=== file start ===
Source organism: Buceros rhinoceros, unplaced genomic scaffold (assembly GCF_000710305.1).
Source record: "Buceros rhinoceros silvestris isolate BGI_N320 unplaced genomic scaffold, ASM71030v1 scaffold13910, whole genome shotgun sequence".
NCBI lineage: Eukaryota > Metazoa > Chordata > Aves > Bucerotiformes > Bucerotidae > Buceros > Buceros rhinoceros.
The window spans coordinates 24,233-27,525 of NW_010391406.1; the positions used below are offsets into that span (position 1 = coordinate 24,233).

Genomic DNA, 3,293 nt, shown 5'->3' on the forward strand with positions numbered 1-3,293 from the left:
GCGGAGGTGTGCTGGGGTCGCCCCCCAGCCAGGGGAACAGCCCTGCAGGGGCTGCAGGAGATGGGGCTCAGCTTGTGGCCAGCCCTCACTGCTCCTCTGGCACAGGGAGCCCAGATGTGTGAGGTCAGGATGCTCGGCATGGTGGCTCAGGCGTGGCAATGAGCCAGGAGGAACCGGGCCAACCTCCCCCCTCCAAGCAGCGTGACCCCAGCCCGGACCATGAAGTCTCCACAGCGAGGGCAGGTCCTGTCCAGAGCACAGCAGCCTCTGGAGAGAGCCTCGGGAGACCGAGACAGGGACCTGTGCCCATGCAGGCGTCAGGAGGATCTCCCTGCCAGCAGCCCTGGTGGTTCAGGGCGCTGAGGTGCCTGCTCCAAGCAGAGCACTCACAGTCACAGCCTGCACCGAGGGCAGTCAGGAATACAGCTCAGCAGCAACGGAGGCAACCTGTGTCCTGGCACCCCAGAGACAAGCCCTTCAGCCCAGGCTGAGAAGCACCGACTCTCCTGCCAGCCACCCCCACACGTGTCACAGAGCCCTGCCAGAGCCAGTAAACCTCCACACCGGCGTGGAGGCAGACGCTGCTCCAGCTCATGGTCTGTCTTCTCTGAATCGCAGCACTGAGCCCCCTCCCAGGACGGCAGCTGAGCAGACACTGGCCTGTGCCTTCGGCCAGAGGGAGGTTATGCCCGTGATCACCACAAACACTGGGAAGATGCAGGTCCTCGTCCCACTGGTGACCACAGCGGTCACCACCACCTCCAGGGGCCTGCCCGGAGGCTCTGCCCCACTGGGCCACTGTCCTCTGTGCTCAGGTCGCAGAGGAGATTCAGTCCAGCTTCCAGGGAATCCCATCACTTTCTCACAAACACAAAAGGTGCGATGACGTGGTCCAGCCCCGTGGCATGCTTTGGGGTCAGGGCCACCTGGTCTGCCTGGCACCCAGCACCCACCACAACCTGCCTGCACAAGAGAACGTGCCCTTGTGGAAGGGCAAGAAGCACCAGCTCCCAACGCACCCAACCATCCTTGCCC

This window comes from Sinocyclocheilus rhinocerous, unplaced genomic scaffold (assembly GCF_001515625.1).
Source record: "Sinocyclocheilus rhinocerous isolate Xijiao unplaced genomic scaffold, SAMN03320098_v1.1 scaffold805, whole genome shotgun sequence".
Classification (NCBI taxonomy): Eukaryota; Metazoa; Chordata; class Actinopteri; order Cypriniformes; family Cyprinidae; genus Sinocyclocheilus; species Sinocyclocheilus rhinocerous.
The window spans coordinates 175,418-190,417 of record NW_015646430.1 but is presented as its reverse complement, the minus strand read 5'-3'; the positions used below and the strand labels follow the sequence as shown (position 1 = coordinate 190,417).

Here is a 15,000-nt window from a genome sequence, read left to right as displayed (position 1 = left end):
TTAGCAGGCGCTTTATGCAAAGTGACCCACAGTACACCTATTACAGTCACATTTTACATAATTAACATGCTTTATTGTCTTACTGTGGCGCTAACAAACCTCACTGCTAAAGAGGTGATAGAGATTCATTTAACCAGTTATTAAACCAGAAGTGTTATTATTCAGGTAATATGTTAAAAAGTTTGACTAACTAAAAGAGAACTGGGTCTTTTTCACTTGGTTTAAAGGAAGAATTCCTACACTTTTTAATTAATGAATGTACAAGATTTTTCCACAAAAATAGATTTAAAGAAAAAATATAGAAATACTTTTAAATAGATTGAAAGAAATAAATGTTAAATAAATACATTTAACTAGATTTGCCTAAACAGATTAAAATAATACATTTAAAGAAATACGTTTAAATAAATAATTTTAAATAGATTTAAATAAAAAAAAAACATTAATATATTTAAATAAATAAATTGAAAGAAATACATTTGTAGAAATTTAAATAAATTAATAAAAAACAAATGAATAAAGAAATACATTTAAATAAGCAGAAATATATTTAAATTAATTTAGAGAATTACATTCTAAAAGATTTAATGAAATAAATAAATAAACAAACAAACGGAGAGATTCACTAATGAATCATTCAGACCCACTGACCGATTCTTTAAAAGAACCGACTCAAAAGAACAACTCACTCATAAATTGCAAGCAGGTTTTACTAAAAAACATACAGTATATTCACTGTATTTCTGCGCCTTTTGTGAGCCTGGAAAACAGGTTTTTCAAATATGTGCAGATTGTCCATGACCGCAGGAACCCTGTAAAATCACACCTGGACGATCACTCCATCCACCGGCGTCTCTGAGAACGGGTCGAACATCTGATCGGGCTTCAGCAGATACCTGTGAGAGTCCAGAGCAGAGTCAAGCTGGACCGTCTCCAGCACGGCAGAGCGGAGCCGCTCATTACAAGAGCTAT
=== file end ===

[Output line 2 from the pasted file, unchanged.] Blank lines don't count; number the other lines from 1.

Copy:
Source record: "Buceros rhinoceros silvestris isolate BGI_N320 unplaced genomic scaffold, ASM71030v1 scaffold13910, whole genome shotgun sequence".